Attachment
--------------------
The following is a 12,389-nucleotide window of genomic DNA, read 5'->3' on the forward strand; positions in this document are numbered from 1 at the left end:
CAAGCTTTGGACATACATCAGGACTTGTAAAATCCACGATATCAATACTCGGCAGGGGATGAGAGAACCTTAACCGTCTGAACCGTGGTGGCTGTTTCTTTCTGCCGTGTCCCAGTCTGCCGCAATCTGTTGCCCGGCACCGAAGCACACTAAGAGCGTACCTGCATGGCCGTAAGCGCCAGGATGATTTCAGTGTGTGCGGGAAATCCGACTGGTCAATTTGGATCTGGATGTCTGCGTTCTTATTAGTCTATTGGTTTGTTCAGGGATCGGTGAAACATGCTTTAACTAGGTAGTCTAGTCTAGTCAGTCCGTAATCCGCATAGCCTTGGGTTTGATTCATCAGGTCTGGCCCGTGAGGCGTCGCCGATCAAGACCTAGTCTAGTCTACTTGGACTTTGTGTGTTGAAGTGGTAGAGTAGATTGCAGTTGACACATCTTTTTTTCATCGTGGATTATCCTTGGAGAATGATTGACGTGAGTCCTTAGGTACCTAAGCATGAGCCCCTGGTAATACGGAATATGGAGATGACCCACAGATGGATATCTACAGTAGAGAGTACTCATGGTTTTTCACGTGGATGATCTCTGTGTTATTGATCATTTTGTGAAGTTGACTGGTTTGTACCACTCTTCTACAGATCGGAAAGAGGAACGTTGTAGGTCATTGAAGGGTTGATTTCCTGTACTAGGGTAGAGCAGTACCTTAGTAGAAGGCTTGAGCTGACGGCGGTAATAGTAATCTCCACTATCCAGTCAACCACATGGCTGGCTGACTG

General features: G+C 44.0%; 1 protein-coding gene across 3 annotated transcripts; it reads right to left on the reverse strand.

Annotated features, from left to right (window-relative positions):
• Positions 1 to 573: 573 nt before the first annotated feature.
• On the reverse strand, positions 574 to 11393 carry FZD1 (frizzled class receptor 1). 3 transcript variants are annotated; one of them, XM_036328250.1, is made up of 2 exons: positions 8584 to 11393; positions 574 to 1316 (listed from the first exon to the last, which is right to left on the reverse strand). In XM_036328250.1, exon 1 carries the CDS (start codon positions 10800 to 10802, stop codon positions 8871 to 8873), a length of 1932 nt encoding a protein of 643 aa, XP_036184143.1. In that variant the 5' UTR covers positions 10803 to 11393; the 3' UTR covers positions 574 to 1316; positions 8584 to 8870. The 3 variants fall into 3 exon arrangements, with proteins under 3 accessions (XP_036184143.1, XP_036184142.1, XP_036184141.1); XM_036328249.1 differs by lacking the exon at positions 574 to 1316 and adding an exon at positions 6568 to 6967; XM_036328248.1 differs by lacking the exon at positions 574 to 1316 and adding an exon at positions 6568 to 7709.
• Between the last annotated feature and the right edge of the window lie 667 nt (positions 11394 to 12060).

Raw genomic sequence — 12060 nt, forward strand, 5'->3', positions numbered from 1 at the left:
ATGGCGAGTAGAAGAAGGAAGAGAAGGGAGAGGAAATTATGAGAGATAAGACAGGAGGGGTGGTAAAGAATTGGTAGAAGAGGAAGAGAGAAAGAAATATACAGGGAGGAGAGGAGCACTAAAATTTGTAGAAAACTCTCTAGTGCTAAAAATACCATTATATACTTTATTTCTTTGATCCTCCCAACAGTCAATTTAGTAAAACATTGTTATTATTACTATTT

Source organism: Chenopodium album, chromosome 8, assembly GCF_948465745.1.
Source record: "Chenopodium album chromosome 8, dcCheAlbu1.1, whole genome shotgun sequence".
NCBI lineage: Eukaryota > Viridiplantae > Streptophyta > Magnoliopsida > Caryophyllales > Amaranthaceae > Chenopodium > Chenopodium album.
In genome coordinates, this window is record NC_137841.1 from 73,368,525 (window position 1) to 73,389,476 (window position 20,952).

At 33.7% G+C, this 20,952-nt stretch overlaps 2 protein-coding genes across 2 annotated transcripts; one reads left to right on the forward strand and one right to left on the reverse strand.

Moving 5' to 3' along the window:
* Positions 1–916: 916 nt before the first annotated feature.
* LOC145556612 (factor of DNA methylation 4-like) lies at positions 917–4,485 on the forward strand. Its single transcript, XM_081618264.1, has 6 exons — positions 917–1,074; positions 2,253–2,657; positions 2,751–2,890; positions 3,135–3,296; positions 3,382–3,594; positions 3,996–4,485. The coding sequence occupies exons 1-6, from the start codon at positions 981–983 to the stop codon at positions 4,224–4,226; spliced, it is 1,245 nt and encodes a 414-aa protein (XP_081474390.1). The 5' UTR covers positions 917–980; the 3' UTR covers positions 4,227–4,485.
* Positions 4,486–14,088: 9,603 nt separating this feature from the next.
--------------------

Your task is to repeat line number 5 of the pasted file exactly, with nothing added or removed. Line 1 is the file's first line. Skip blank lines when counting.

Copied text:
• Positions 1 to 573: 573 nt before the first annotated feature.